India is the world’s third-largest carbon emitter, with emissions expected to rise as the economy grows. While this economic growth is important for advancing development objectives, it also poses a challenge: 600 million people in India are at risk from the impacts of climate change such as floods, wildfires, and heat waves.[1]

Additionally, inaction on this threat could shave USD 1.12 trillion off India’s GDP by 2050,[2] eroding progress on sustainable development and poverty alleviation in a country that already struggles to meet basic needs. 

To address these challenges, India has committed to reduce its emissions intensity by a third by 2030 (from 2005 levels), primarily by way of increasing renewable energy capacity in the country to 50% of installed power capacity. [3] This would require over USD 200 billion of investment every year.[4]

At this level of annual investment, private capital must play a majority role. However, India’s mitigation and adaptation sectors are not yet mature enough to attract this level of private sector investment in the relatively short time required. Blended finance—the strategic use of development and other concessional finance to mobilise commercial finance for sustainable development—could play more of a role in scaling climate finance in India, as well as overall sustainable development, but s yet to realize even a small fraction of the potential that it presents for climate investments in India.

In this article, we describe how a select set of equity and debt blended finance instruments could be structured to make catalytic investments in India’s climate change sectors, attracting commercial capital towards projects that contribute to sustainable development, while providing financial returns to investors. We also discuss a few implementation models for each of these instruments and the potential sources of capital that could sponsor the associated vehicles to crowd-in investors.

Blended Equity

The nature of impact investments in India is quite close to that of commercial financial investments, with a focus on later-stage investing and an expectation of significant impact returns from these late-stage projects. In addition, most impact funds are focused on a wide range of investments, including financial inclusion and healthcare, which imposes limitations on their ability to make catalytic investments specifically in the climate change space. With support from blended equity, an opportunity exists to finance smaller and emerging companies in niche climate change segments that have potential to scale over the next few years.

Each category of investor is driven by a typical risk, return, and impact profile; thus, capital needs to be mixed from a range of investors while providing differentiated risk-return for a given impact. Therefore, there is a need to pool investors and structure innovative financial instruments that allow different risk, return, and impact requirements to be met with different classes of shares. One way to structure such instruments is with three equity classes, as illustrated below.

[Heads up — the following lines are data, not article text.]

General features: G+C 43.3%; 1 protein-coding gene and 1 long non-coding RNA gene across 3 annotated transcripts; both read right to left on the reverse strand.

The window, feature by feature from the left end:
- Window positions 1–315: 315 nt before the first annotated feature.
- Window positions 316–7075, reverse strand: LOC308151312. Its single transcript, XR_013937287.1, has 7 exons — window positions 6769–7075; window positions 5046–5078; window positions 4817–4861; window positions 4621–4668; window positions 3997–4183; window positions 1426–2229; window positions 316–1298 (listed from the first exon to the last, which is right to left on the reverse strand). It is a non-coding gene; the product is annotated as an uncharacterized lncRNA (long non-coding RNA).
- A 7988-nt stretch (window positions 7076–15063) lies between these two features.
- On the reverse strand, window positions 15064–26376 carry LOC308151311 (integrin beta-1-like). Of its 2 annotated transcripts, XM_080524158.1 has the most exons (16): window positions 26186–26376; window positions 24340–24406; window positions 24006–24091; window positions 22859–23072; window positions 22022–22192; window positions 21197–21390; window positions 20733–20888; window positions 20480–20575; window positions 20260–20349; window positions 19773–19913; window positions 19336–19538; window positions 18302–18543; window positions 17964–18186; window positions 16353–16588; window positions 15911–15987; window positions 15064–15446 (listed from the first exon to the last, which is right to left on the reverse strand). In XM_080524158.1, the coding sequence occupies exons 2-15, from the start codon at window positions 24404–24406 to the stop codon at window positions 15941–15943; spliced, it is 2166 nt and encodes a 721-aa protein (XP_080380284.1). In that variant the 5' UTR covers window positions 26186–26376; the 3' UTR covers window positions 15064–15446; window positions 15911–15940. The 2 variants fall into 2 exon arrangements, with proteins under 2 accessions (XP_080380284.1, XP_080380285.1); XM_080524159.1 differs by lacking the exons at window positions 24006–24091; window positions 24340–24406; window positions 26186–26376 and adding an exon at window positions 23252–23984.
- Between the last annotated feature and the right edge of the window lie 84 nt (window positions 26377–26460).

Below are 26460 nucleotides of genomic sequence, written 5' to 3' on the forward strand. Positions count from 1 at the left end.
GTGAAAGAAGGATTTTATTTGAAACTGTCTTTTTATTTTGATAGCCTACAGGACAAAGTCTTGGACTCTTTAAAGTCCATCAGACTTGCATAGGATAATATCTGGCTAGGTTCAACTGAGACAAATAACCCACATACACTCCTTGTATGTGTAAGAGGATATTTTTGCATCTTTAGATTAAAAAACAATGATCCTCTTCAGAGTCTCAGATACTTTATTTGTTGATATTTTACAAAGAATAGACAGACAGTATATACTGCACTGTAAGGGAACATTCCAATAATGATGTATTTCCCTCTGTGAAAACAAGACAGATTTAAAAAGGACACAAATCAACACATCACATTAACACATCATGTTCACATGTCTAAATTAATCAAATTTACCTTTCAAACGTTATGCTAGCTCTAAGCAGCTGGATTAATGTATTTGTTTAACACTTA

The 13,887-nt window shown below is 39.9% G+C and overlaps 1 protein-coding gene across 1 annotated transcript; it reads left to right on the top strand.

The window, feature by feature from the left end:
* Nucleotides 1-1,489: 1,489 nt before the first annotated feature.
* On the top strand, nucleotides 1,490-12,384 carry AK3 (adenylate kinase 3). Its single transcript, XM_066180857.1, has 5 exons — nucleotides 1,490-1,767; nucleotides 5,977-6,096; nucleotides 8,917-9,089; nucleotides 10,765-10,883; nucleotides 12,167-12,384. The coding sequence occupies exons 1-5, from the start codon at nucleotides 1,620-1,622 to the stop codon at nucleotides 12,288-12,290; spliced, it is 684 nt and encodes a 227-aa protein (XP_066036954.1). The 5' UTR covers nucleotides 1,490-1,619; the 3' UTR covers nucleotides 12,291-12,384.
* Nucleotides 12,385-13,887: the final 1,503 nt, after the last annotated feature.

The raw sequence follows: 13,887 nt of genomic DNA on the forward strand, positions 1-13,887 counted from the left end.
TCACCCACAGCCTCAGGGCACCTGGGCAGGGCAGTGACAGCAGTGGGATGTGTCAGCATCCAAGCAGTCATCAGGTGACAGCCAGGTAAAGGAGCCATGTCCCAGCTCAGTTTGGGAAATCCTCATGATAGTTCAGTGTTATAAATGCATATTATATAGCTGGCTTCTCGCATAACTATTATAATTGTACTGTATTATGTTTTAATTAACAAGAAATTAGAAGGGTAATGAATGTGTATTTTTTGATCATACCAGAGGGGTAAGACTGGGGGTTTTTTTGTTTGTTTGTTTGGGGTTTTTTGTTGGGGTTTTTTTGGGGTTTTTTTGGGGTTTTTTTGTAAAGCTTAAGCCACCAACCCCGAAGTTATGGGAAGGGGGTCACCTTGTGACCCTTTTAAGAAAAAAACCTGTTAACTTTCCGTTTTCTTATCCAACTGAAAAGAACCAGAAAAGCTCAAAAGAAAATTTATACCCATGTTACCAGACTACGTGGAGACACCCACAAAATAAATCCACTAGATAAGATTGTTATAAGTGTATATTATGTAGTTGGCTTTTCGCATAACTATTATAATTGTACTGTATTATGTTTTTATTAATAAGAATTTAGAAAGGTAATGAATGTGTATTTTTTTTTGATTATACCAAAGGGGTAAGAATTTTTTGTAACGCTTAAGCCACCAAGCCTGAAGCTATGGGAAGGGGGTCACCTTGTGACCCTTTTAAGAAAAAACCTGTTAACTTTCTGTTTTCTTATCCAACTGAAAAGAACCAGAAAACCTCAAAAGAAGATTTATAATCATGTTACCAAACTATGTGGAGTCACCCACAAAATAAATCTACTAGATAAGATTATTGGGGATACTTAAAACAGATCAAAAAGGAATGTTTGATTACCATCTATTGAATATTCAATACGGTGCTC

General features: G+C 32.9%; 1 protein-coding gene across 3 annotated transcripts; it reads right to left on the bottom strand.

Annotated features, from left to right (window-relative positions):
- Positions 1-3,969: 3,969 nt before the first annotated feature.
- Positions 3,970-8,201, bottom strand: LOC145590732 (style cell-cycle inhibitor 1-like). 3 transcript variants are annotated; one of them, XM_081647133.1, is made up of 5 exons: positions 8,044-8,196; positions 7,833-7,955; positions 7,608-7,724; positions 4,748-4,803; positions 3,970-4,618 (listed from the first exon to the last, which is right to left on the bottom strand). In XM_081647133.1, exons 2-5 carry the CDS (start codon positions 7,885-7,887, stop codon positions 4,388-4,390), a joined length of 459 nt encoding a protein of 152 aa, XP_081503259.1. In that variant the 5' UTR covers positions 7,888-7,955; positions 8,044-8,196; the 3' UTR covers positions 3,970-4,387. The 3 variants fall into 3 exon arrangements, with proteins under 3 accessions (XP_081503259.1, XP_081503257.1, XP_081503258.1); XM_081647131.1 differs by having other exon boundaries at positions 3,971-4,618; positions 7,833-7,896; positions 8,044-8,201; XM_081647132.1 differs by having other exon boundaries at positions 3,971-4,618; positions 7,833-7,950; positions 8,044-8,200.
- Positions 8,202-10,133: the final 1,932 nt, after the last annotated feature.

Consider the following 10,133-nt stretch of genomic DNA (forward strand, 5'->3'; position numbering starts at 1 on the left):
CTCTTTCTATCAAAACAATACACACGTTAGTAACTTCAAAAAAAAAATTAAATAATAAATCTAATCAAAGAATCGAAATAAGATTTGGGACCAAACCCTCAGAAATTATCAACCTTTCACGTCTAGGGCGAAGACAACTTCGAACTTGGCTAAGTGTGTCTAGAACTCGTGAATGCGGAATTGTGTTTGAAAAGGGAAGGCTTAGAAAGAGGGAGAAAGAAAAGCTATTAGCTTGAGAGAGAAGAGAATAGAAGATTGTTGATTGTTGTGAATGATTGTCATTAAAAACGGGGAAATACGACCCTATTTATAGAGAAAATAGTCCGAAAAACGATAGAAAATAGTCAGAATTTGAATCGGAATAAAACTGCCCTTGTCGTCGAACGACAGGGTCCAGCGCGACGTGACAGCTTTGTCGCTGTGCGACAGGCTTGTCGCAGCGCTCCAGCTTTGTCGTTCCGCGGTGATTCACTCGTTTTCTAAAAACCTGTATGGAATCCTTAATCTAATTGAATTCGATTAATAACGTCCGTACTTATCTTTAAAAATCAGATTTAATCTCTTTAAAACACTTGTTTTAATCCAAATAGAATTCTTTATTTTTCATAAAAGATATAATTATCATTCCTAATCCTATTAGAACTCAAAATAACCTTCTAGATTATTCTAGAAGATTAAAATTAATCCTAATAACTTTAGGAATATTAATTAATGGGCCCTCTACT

Concessional equity will increase the risk-adjusted return rate for private investors, allowing the fund to invest in climate change businesses with a high economic rate of return and relatively lower internal rate of return, in which private sector financial investors would not have invested independently. This concessional contribution could be like a first loss catalytic contribution (junior equity), or a capped return structure.

Table 1. How blended finance can be used for equity investments.

Instrument (EQUITY)Structure I
(Capped Upside Return)
Structure II
(Junior Equity)
Anchor Foundations’ contribution  Investment with a capped return, thereby passing the potential upside to other investors.Contribution as catalytic first-loss capital, thereby providing downside protection to other investors. It is also termed as the junior equity structure.
INVESTORS’ ReturnPossible returns will be high. Upside incentive for investors.Returns would be lower as the upside is shared proportionately with foundations’ contribution.
Capital Protection  Investments from anchor foundations and other investors will be exposed equally to any downside risk (capital erosion).Investors’ capital would be protected at least to an extent of anchor foundations’ contribution by way of first-loss protection.

Building a case for a Climate Investment Blended Fund for India

A blended catalytic equity fund with moderate return expectations at the fund level, while satisfying the return expectations of a variety of participating investors, could be structured as follows:


The investment manager, along with the local country investment advisor, could work with philanthropies (anchor concessional equity investors) to develop and design the blended catalytic equity fund and also support the management of the investment process after crowding the desired range of commercially-driven institutional investors into the proposed fund structure. This could be created as Alternative Investment Fund – AIF Cat I or Cat II under Indian AIF laws.

Blended Debt

Growing ventures in the climate change sectors in India require a balanced combination of equity and debt financing to successfully transition from early-stage (prototype) to late-stage (market-ready). The perceived risk of early-stage technologies acts as a major barrier to accessing affordable debt financing from traditional lenders. There is a necessity for blended finance instruments to facilitate debt financing at affordable interest rates. This would complement the existing equity instruments and diversify the financing support available, helping ventures to transcend the ‘commercialization valley of death’.